If you want to understand more about the DFT, learn some of the variants. There are about a hundred of them, and they're pretty much all related. But there are also generalizations. Take the Fractional DFT, for example. It turns out you can actually take a non-integer transform. What the heck is that? I'll explain in a second.

Try this: take the DFT of a real-valued sequence. Then take it again.* You should get the original sequence time reversed. Hm, that's kind of neat. Ok, now take it two more times (that's four DFTs). Wow, you're right back to where you started. I guess that should be obvious. Now start from the beginning and take the DFT once. Take the conjugate and then take the DFT again. Look at that. You're right back where you started but with only two DFTs this time. This is a trick you can use to get the Inverse DFT using just a conjugate and the DFT. They'll tell you it's because of conjugate symmetry. But there's another reason.

You can actually think of taking the DFT as moving through time-frequency space. If you take it once, you go from the time domain to the frequency domain. If you then take the inverse you move back to the time domain. If instead, you take the DFT again, you end up back on the time domain, but you're on the other side; so, the axis is reversed. The little figure below demonstrates. T_ and F_ are time and frequency reversed respectively.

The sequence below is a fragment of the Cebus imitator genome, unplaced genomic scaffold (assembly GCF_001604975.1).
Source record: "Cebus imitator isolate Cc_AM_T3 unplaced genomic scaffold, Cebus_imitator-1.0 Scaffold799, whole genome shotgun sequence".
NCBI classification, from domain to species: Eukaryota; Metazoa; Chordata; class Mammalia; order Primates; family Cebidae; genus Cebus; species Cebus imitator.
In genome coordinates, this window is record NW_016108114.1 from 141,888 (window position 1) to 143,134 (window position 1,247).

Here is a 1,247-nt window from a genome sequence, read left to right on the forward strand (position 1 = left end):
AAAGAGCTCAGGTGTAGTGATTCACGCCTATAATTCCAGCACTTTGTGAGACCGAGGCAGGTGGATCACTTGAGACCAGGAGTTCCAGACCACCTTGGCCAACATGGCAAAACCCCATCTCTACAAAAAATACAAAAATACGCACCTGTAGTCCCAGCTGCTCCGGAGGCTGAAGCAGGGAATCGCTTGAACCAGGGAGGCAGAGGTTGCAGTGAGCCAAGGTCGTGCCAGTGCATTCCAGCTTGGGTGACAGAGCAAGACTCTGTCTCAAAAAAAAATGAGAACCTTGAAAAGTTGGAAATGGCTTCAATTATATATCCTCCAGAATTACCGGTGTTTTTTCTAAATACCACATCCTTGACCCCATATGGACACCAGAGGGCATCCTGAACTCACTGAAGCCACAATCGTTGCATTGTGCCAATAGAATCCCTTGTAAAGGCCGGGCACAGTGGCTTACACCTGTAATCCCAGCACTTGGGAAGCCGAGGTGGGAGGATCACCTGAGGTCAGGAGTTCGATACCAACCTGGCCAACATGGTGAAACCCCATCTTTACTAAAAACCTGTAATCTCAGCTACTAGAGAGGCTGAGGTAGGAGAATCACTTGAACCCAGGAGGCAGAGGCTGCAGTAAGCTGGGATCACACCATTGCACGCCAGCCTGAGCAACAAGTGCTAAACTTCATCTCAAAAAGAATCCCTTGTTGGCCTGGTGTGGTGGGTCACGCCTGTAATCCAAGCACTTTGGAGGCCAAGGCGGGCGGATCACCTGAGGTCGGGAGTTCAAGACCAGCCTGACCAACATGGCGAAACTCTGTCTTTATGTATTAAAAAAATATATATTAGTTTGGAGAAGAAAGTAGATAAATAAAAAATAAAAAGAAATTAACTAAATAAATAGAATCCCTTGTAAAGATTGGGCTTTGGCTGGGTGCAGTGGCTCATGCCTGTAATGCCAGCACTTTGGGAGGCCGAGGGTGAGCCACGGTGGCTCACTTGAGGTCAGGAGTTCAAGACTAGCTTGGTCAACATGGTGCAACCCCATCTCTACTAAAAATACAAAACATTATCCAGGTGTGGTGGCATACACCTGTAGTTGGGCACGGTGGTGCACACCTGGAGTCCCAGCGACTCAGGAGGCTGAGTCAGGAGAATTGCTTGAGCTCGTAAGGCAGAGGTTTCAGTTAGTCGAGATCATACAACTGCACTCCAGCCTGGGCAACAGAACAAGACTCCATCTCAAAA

|  <-^
        |    | (T -> F)

So now you see why four DFTs gets you back to where you started. What about the conjugate method? Because of conjugate symmetry, taking the conjugate effectively flips the axis. Thus it's like taking the DFT twice. Try this out in matlab. Move back and forth between the different domains with FFT and IFFT.

Think of taking the DFT twice as DFT^2. The ^2 means applying the operator twice and has nothing to do with squaring the signal. Then x[n] = DFT^4 x[n]. What about the space in between? You can actually take DFT^.3. The result is something that is between time and frequency. There are some interesting applications of moving to this more generalized transform. But it's not just a math quirk. When you optically transform an image, the signal passes through all the fractional transforms on its way from the time domain to the frequency domain.

But I've gotten off track. The point is that once you spend some time understanding the generalized DFT, the one that everyone else is using makes more sense. If you were really to study it in depth, you would probably have a much deeper understanding. Unfortunately, the level of abstraction and complexity is a good one to two orders of magnitude higher. I read the first few chapters of The Fractional Fourier Transform. It's not easy stuff. But look at the insight you've gained from this brief discussion!

*The DFT isn't quite a unitary transform; so, you have to divide the IDFT by the length of the input to get back to the original. So treat every other DFT as the IDFT and divide by another N for each additional two. Also, remember that the negative frequency bins come after the positive ones. And for reasons I don't fully understand, the DC component is not a part of the axis flipping. If you try this, ignore the first element and look at the rest for the reversal.